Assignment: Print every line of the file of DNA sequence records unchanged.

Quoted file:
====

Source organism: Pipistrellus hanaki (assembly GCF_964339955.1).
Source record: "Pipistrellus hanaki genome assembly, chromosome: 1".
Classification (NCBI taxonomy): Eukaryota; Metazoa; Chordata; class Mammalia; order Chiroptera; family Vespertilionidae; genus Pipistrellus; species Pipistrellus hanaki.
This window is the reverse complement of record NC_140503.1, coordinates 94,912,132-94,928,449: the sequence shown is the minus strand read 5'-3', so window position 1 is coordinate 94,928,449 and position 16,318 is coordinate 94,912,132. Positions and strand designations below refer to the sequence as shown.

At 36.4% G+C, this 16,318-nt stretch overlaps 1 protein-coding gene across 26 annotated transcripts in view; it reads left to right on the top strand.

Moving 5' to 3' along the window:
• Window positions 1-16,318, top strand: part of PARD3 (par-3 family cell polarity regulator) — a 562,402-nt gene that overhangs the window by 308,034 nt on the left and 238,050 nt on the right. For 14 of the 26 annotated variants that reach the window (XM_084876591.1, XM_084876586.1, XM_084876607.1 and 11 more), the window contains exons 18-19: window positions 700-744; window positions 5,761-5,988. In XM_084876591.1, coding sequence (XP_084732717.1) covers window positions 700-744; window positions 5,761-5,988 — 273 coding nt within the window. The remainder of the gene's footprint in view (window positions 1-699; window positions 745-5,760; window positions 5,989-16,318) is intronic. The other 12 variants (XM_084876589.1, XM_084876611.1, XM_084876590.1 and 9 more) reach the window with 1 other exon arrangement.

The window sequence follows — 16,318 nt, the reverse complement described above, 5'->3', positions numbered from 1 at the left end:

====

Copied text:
Source organism: Pipistrellus hanaki (assembly GCF_964339955.1).
Source record: "Pipistrellus hanaki genome assembly, chromosome: 1".
Classification (NCBI taxonomy): Eukaryota; Metazoa; Chordata; class Mammalia; order Chiroptera; family Vespertilionidae; genus Pipistrellus; species Pipistrellus hanaki.
This window is the reverse complement of record NC_140503.1, coordinates 94,912,132-94,928,449: the sequence shown is the minus strand read 5'-3', so window position 1 is coordinate 94,928,449 and position 16,318 is coordinate 94,912,132. Positions and strand designations below refer to the sequence as shown.

At 36.4% G+C, this 16,318-nt stretch overlaps 1 protein-coding gene across 26 annotated transcripts in view; it reads left to right on the top strand.

Moving 5' to 3' along the window:
• Window positions 1-16,318, top strand: part of PARD3 (par-3 family cell polarity regulator) — a 562,402-nt gene that overhangs the window by 308,034 nt on the left and 238,050 nt on the right. For 14 of the 26 annotated variants that reach the window (XM_084876591.1, XM_084876586.1, XM_084876607.1 and 11 more), the window contains exons 18-19: window positions 700-744; window positions 5,761-5,988. In XM_084876591.1, coding sequence (XP_084732717.1) covers window positions 700-744; window positions 5,761-5,988 — 273 coding nt within the window. The remainder of the gene's footprint in view (window positions 1-699; window positions 745-5,760; window positions 5,989-16,318) is intronic. The other 12 variants (XM_084876589.1, XM_084876611.1, XM_084876590.1 and 9 more) reach the window with 1 other exon arrangement.

The window sequence follows — 16,318 nt, the reverse complement described above, 5'->3', positions numbered from 1 at the left end: